Friday, 25 May 2012

New metamaterial has negative compressibility

A system to demonstrate who the ends can be stretched while the subsystem compresses
Firstly, let me define a term:

Metamaterial: Metamaterials are artificial materials engineered to have properties that may not be found in nature.


Zachary Nicolaou and Adilson Motter of Northwestern University in Evanston, Illinois, have now designed a metamaterial that stretches when compressed, and vice versa, under any circumstances.

Trying to imagine such a material may induce a headache. For that purpose, this picture might help.

Any material that behaves this way (stretching when compressed, and vice versa) would be inherently unstable and instantly collapse into a stable state without displaying such behaviour. Nicolaou and Motter got around this by designing a material with an internal structure that does transition to a stable state, but a state that is more compressed or expanded than the original state.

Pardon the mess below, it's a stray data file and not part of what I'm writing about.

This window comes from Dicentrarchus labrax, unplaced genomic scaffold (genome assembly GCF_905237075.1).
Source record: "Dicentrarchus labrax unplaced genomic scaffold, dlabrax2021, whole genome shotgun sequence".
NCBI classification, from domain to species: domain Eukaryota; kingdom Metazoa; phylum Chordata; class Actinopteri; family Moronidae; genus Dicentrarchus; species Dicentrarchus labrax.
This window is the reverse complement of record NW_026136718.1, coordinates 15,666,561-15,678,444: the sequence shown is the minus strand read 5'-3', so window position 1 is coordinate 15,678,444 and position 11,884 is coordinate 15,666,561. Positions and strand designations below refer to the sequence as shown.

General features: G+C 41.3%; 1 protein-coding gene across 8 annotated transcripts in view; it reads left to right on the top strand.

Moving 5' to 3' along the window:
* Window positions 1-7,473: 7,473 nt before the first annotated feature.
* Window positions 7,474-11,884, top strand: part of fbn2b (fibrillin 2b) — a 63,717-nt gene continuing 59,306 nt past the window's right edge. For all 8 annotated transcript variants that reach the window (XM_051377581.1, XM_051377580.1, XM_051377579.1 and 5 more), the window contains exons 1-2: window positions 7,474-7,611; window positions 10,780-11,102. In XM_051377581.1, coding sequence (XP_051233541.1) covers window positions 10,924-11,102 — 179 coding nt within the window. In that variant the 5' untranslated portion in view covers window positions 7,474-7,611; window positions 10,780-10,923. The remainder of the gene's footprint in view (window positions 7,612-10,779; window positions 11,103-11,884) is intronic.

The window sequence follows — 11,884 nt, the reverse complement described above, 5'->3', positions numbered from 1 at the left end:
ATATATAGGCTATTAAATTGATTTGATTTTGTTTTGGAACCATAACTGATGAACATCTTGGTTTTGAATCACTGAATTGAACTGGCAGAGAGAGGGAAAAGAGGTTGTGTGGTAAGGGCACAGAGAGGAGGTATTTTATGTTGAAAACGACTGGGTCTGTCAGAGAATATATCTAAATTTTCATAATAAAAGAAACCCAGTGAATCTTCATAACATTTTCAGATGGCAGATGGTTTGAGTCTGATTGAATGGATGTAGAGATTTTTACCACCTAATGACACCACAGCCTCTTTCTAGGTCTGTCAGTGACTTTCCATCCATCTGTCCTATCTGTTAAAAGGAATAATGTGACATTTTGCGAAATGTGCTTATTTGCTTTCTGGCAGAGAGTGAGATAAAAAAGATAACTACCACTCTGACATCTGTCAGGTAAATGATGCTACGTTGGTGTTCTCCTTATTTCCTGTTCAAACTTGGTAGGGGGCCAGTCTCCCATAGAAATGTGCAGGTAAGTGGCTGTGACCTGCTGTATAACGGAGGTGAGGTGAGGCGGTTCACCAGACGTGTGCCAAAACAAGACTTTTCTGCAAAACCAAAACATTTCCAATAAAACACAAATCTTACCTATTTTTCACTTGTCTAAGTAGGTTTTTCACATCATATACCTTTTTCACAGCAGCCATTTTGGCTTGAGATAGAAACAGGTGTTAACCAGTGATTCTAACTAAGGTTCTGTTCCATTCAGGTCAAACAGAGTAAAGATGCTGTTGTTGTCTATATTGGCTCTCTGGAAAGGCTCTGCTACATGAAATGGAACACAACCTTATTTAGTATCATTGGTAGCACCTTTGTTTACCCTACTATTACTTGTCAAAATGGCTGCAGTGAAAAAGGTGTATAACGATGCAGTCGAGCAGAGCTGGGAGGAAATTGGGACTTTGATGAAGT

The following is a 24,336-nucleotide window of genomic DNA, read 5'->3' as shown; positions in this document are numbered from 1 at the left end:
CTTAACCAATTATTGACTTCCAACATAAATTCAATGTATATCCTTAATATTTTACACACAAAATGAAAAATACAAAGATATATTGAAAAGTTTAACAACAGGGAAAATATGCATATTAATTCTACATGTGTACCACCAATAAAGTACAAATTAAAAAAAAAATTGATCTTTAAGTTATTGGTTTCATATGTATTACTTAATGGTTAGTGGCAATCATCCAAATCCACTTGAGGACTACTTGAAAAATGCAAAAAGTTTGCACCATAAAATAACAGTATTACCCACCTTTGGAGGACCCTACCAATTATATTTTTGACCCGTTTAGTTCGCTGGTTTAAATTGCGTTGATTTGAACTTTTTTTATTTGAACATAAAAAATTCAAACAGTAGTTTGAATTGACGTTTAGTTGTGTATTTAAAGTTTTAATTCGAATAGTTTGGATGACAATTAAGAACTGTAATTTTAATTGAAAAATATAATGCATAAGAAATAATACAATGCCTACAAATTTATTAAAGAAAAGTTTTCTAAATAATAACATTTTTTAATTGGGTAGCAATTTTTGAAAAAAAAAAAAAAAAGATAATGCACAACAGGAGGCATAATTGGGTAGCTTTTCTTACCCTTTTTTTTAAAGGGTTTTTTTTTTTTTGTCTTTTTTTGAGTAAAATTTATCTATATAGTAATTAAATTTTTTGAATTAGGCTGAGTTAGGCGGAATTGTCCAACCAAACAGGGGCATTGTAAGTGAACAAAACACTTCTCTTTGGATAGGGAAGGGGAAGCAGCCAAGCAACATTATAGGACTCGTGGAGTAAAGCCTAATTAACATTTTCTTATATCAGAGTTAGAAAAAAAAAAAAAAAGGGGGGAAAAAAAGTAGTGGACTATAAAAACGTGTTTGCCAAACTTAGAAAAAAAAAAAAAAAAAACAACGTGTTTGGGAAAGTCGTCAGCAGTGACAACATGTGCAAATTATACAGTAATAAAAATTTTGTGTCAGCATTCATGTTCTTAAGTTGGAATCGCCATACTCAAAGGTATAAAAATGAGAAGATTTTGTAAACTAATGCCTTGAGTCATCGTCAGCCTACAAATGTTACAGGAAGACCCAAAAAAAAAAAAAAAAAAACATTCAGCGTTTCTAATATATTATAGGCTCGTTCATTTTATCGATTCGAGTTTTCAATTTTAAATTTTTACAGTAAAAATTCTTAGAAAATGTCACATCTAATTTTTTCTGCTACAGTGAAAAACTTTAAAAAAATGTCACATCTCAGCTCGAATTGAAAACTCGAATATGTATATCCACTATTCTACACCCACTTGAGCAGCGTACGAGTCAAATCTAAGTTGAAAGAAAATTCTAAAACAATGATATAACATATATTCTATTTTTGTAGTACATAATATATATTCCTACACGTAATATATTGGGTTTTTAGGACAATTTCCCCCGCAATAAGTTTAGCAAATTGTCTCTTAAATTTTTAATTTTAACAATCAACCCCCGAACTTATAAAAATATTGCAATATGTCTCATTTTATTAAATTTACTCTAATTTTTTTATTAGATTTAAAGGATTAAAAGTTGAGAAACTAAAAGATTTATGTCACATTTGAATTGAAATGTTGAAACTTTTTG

"What is interesting is that they study systems that are not responding to a vibration but to a steady applied force," says John Pendry of Imperial College London.

Such a material, with unusual properties can be used to protect coatings of military vehicles, among other uses.
"If a blast hit the side of your vehicle, it would push back and try to cancel out some of the effect."

Further reading

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